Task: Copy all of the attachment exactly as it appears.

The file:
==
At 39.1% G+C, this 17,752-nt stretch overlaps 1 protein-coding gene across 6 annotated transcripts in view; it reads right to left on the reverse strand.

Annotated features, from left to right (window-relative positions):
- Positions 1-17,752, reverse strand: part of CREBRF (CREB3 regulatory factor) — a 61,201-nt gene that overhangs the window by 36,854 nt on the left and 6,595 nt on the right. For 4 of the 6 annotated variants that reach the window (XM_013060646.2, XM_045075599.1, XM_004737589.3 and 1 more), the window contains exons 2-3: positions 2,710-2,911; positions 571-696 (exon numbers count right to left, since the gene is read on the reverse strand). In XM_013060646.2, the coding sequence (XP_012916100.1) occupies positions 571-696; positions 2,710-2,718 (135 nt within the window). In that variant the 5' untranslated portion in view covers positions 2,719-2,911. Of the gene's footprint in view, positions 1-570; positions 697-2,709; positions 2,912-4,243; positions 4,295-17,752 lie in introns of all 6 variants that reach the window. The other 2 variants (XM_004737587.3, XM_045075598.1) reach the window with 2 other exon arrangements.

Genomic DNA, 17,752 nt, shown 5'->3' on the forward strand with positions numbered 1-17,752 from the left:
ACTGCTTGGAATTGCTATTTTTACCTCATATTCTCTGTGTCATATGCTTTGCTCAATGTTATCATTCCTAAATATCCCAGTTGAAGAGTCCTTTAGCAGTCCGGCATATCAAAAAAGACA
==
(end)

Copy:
At 39.1% G+C, this 17,752-nt stretch overlaps 1 protein-coding gene across 6 annotated transcripts in view; it reads right to left on the reverse strand.

Annotated features, from left to right (window-relative positions):
- Positions 1-17,752, reverse strand: part of CREBRF (CREB3 regulatory factor) — a 61,201-nt gene that overhangs the window by 36,854 nt on the left and 6,595 nt on the right. For 4 of the 6 annotated variants that reach the window (XM_013060646.2, XM_045075599.1, XM_004737589.3 and 1 more), the window contains exons 2-3: positions 2,710-2,911; positions 571-696 (exon numbers count right to left, since the gene is read on the reverse strand). In XM_013060646.2, the coding sequence (XP_012916100.1) occupies positions 571-696; positions 2,710-2,718 (135 nt within the window). In that variant the 5' untranslated portion in view covers positions 2,719-2,911. Of the gene's footprint in view, positions 1-570; positions 697-2,709; positions 2,912-4,243; positions 4,295-17,752 lie in introns of all 6 variants that reach the window. The other 2 variants (XM_004737587.3, XM_045075598.1) reach the window with 2 other exon arrangements.

Genomic DNA, 17,752 nt, shown 5'->3' on the forward strand with positions numbered 1-17,752 from the left:
ACTGCTTGGAATTGCTATTTTTACCTCATATTCTCTGTGTCATATGCTTTGCTCAATGTTATCATTCCTAAATATCCCAGTTGAAGAGTCCTTTAGCAGTCCGGCATATCAAAAAAGACA